In a dramatic move, the Hanford City Council voted unanimously last week to help Helena Chemical Co., a large fertilizer retailer in east Hanford, find a new home out of the path of development.
The move averts a crisis in a less-developed part of the city that is on the cusp of long-term retail, commercial and residential development as envisioned in the city’s pending general plan.
The council approved a letter of intent to give Helena Chemical a hunk of property that the city owns in the Hanford Industrial Park south of town, in exchange for the company’s 18-acre site, and to assist in relocation.
The carrot for the city is that it clears the way for the much-anticipated Costco project at Highway 43 and Lacey Boulevard, across the street from Helena.
“It’s a win for Costco, it’s a win for Helena and it’s a win for the city overall,” Mayor Gary Pannett said.
The drama intensified Nov. 18 when the council voted 3-2 to allow Helena to expand at its current location, pending a second vote to affirm the first one.
Helena plammed to build a warehouse to mix liquid fertilizers.
Opponent Richard Harriman, an environmental lawyer representing some Hanford residents, said that if a fire erupted, a toxic plume of smoke might descend on Costco.
But Steve Alexander, vice president of the western business unit for Helena Chemical Co., said fertilizers at the site aren’t explosive, the plant has a close relationship with the fire department, and an emergency response plan is in place.
Helena is not a fertilizer manufacturer, but mixes nitrogen, potash and phosphates in ratios that the customer needs, he said.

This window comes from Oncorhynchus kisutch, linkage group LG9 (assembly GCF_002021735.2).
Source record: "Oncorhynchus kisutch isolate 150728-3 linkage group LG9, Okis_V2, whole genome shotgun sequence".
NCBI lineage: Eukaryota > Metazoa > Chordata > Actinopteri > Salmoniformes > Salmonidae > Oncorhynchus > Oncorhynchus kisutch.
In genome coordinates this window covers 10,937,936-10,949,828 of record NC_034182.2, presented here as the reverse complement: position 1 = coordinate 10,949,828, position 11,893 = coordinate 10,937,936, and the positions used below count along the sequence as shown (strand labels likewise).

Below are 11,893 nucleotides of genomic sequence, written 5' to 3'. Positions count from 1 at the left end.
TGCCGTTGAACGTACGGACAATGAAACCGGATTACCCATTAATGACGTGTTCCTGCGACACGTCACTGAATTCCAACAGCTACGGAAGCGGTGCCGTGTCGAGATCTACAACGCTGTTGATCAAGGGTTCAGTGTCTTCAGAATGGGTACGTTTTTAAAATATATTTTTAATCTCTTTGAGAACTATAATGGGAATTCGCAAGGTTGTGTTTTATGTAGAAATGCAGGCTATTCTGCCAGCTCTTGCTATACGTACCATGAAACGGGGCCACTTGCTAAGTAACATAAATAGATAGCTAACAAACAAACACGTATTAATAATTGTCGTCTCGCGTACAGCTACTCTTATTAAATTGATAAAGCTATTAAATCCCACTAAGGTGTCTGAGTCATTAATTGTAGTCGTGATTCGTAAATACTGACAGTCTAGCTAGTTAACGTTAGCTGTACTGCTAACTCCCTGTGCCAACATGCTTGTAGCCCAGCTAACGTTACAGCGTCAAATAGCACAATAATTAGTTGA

“I use the analogy of buying paint,” he said. “At Home Depot, they take a base and add dye. We’ll mix fertilizer to feed the plant.”
Helena publicly supported Costco’s plan to move to the neighborhood, he said.
But after the council voted for Helena’s expansion, Costco developer John Kashian of Fresno told the city that the project had been put on hold, City Manager Darrel Pyle said.
As the jolting news made its way into the community, council members started getting complaints that it’s wrong to poke Costco in the eye.
But the mayor said it would have been wrong to say no to Helena, which has had a presence in the community for decades and is on a site used for fertilizers since the 1950s.
“We had to approve it,” Pannett said. “We don’t want to lose Helena. It’s a good clean business that supports our farming and our ag.”
But with Costco balking, the pressure to find a way out quickly mounted.
“That was a lot of heavy lifting by the council in short order,” Pyle said in the wake of the vote a week later to help Helena relocate.
The council also voted not to go forward with its initial approval of Helena’s expansion.
Moving to the industrial park is not a new idea, Alexander said.
“We’ve been talking about that with the city for two years,” but details must still be worked out, he said.
Pyle said the city is grateful to Helena for being so accommodating.
“Helena has been a good corporate neighbor,” Pyle said. “They are looking for a long-term solution.”
It helps that the city was already preparing to take a bite out of Helena’s current property in a road realignment, and can now use those funds to move a truck scale and more to the new site, he said.
Meanwhile, Costco has come around, Pyle said: “We have been notified by the developer that they are full speed ahead.”